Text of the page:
What is Pre-workout
What is pre-workout nutrition?
It’s a no brainer that your body requires energy to exercise to its maximum potential. Whether it is high intensity interval training or endurance training, your energy levels must be high to prevent your muscles prematurely feeling fatigue, or completely exhausted. Food and supplements before your workout, when chosen carefully, can help support your workout and delay the feeling of fatigue by boosting energy levels.
Pre-workout nutrition can be taken in the form of a meal, a snack or a supplement. Each of which, the timings may vary - but protein should be a key nutrient in all of them to support muscle maintenance and growth, so that you can make every rep count.
Carbohydrates are directly linked to the body’s energy levels. They contain glucose, which help to increase glycogen levels for later blood sugar use in the body. With blood sugar levels elevated, energy is readily available to be burned.
Energy levels deplete rapidly during exercise and pre-and intra-workout supplements can help to ensure muscle stores and energy levels remain high for optimum performance. By topping up the stores you built pre-workout during exercise with an intra-workout supplement, you can help support your workout plan and training goals.
Here we explore the three types of pre-workout you can consume:
As a meal
A Pre-workout meal should be stacked with two of the main macronutrients: protein and carbohydrates, and should be eaten around two hours prior to exercise so that your body has enough time to digest it properly and put it to good use. The aim of a pre-workout meal is to saturate your muscle stores and provide your body with sufficient levels of energy.
Chicken, tuna, brown rice, vegetables, or an omelette packed with protein are ideal for a pre-workout meal. Carbohydrate is your priority before your workout. This is your opportunity to eat a meal rich in the key nutrients to prepare you for a workout. It should consist of around 300-400 calories and should fill you but not leave you feeling exceptionally bloated.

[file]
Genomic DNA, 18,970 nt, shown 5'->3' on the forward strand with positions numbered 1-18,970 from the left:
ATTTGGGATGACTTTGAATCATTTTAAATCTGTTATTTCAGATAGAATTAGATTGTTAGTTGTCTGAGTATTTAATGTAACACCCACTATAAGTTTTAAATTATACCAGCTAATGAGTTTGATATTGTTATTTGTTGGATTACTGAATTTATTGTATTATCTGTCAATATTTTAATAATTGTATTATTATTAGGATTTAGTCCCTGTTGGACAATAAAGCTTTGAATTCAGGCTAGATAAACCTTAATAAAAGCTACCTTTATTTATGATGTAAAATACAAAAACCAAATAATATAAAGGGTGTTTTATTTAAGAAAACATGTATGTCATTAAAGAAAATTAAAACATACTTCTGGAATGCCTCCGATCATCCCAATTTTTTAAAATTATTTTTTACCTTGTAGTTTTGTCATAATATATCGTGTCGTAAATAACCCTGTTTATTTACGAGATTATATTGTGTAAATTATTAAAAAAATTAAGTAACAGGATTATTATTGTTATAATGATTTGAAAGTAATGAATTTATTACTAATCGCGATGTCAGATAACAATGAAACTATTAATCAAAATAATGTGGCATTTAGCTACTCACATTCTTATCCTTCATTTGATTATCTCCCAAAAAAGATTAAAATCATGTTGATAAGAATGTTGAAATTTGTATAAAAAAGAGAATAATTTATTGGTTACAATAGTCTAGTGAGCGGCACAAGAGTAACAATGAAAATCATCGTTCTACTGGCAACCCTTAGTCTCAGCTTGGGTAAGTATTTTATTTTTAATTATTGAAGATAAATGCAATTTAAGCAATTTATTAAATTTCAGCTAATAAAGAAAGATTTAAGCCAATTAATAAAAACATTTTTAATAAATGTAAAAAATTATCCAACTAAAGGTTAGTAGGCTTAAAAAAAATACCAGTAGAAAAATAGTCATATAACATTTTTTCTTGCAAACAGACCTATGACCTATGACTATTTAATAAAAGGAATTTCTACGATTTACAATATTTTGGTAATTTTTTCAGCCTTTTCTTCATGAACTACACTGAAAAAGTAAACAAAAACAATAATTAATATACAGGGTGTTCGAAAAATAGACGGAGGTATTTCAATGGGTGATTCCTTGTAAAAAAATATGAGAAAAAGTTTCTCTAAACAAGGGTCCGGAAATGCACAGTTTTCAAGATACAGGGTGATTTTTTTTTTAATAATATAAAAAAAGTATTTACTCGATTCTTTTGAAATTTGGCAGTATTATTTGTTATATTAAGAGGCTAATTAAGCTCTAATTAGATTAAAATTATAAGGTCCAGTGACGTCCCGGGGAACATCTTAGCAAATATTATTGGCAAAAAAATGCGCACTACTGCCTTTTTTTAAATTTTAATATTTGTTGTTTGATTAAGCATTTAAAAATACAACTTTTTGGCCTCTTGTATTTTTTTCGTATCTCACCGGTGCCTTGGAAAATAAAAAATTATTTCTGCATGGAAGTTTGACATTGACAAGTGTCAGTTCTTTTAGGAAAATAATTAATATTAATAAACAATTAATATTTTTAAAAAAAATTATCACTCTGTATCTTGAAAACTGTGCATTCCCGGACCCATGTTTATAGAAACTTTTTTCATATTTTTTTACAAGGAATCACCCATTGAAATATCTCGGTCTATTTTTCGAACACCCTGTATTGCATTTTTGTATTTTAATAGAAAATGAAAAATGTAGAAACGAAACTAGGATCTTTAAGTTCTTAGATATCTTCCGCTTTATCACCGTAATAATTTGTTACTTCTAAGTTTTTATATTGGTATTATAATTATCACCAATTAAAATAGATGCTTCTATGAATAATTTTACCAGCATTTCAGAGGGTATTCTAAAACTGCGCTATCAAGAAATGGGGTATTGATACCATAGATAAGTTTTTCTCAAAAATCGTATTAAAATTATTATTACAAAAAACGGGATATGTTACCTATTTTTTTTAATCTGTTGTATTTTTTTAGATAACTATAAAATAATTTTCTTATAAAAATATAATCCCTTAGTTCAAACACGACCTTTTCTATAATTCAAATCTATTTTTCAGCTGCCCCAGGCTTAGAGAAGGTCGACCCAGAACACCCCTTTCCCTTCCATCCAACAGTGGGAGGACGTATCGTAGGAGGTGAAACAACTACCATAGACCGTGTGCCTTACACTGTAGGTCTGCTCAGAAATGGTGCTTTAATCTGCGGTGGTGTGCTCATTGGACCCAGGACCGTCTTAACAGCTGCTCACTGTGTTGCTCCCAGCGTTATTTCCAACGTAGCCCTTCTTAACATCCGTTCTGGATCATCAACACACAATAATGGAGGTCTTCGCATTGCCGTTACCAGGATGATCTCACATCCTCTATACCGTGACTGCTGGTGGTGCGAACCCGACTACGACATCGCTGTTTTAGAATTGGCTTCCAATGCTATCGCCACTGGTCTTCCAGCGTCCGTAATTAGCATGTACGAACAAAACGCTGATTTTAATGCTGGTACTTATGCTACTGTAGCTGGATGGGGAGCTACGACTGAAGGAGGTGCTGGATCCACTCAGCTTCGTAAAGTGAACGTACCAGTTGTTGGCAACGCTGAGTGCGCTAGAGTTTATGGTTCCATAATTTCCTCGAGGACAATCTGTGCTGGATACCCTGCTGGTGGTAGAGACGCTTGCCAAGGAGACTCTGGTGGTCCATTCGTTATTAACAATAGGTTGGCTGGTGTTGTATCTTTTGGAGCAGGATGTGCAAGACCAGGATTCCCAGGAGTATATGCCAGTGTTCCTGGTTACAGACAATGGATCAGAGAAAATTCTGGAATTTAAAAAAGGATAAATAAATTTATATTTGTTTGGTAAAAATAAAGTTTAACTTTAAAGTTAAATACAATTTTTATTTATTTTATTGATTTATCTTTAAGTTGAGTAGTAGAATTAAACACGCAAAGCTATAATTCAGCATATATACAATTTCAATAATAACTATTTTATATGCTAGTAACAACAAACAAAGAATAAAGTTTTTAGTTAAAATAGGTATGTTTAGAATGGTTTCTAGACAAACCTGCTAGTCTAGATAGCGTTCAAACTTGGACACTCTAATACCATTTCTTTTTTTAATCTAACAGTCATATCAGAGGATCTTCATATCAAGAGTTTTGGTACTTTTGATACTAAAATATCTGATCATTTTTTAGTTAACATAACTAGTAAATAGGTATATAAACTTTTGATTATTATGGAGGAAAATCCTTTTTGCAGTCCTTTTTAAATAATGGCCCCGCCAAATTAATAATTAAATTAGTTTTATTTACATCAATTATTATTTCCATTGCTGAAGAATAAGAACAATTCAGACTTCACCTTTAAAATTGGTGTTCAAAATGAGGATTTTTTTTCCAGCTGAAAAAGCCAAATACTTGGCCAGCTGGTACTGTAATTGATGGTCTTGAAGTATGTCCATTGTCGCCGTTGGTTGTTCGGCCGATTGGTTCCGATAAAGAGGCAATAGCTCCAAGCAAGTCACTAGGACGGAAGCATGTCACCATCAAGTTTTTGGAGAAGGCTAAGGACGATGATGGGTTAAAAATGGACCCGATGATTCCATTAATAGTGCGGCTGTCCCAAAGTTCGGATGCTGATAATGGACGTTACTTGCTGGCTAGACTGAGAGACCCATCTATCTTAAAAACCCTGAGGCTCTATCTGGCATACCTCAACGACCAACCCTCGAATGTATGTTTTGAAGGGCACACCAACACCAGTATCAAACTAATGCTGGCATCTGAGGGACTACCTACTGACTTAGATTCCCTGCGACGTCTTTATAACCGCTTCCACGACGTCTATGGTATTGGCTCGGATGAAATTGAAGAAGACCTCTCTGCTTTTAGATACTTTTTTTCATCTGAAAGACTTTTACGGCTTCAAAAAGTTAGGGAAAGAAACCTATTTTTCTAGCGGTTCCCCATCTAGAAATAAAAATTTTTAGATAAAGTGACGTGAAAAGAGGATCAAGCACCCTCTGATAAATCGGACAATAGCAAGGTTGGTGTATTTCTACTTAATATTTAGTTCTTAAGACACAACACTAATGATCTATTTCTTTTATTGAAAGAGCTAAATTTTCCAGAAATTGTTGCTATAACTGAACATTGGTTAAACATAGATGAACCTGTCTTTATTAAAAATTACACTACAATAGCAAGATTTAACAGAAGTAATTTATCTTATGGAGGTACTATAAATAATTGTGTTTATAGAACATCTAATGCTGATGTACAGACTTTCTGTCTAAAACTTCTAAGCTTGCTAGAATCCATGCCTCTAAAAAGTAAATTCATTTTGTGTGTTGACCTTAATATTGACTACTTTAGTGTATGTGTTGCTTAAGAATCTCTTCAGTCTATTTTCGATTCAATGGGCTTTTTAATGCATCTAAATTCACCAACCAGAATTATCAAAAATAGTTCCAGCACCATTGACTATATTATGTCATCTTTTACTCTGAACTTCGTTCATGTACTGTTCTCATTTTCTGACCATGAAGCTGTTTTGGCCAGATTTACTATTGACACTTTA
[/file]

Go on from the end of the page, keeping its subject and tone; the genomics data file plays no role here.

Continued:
As a snack
Pre-workout Snacks can be eaten closer to your workout time, usually around 30 minutes before exercise begins. Only simple carbohydrates and protein should be consumed at this stage – complex carbohydrates cannot be digested in time for your workout. Some example snacks are:
- Peanut butter on rice cakes
- Tuna on white toast
- A banana
- 1-2 hardboiled eggs
- Greek yoghurt and berries
Your snack should be easily digestible.
As a supplement
When taking a pre-workout supplement, they are usually mixed with a liquid or blended with other ingredients to consume as a Pre-workout Shakes or drink. The main difference between pre-workout supplements is whether they include creatine as an ingredient. Protein supplements, which contain creatine, are beneficial for saturating your muscles with creatine stores so that they aren’t depleted so quickly – the compound is also linked to increasing physical performance; 3g/d creatine has been shown to increase physical performance during short-term, high intensity exercise.
However, creatine is not essential in pre-workout supplements. Other common ingredients include BCAAs, caffeine, protein, beta-alanine and carbohydrates. Creatine is already produced naturally in the body and sourced through protein in your diet.
Supplements are usually taken on the same timescale as a pre-workout snack – you would normally take one or the other, not both. Around 30 minutes before you begin to exercise this gives the shake enough time to be digested and benefit your workout. Always remember to follow manufacturer instructions for safe supplementation.
Whilst you’ll probably be aware that fluids are vital whilst working out to keep you hydrated, you should think about drinking plenty of water well before you start to exercise. You lose a certain amount of water when you sweat throughout exercise – so it is wise to drink plenty of water ahead of exercise so that you can maintain hydration throughout your workout.